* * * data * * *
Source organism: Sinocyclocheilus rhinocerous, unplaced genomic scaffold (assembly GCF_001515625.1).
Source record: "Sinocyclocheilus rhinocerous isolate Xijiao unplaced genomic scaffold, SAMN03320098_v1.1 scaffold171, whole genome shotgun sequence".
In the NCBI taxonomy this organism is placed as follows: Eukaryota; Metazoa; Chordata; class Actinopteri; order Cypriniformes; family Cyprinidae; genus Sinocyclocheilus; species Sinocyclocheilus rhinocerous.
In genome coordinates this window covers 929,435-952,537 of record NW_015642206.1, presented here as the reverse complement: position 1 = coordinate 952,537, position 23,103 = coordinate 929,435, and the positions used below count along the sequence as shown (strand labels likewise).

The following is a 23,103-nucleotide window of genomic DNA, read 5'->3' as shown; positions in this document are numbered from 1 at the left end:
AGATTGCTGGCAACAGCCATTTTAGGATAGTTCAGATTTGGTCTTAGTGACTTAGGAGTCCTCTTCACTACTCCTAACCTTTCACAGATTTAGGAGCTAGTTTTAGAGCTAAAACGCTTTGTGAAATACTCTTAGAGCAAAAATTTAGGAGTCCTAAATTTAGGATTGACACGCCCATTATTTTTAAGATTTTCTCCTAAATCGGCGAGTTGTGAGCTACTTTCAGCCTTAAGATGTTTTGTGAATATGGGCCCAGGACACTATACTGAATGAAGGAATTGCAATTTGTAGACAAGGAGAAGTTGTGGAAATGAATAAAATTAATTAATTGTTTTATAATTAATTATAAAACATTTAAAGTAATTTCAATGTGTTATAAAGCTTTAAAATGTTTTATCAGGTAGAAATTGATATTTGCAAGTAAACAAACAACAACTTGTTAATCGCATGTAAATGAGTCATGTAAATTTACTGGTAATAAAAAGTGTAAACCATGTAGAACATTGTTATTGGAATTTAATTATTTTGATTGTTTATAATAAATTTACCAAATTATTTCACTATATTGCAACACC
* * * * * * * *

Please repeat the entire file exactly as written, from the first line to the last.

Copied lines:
Source organism: Sinocyclocheilus rhinocerous, unplaced genomic scaffold (assembly GCF_001515625.1).
Source record: "Sinocyclocheilus rhinocerous isolate Xijiao unplaced genomic scaffold, SAMN03320098_v1.1 scaffold171, whole genome shotgun sequence".
In the NCBI taxonomy this organism is placed as follows: Eukaryota; Metazoa; Chordata; class Actinopteri; order Cypriniformes; family Cyprinidae; genus Sinocyclocheilus; species Sinocyclocheilus rhinocerous.
In genome coordinates this window covers 929,435-952,537 of record NW_015642206.1, presented here as the reverse complement: position 1 = coordinate 952,537, position 23,103 = coordinate 929,435, and the positions used below count along the sequence as shown (strand labels likewise).

The following is a 23,103-nucleotide window of genomic DNA, read 5'->3' as shown; positions in this document are numbered from 1 at the left end:
AGATTGCTGGCAACAGCCATTTTAGGATAGTTCAGATTTGGTCTTAGTGACTTAGGAGTCCTCTTCACTACTCCTAACCTTTCACAGATTTAGGAGCTAGTTTTAGAGCTAAAACGCTTTGTGAAATACTCTTAGAGCAAAAATTTAGGAGTCCTAAATTTAGGATTGACACGCCCATTATTTTTAAGATTTTCTCCTAAATCGGCGAGTTGTGAGCTACTTTCAGCCTTAAGATGTTTTGTGAATATGGGCCCAGGACACTATACTGAATGAAGGAATTGCAATTTGTAGACAAGGAGAAGTTGTGGAAATGAATAAAATTAATTAATTGTTTTATAATTAATTATAAAACATTTAAAGTAATTTCAATGTGTTATAAAGCTTTAAAATGTTTTATCAGGTAGAAATTGATATTTGCAAGTAAACAAACAACAACTTGTTAATCGCATGTAAATGAGTCATGTAAATTTACTGGTAATAAAAAGTGTAAACCATGTAGAACATTGTTATTGGAATTTAATTATTTTGATTGTTTATAATAAATTTACCAAATTATTTCACTATATTGCAACACC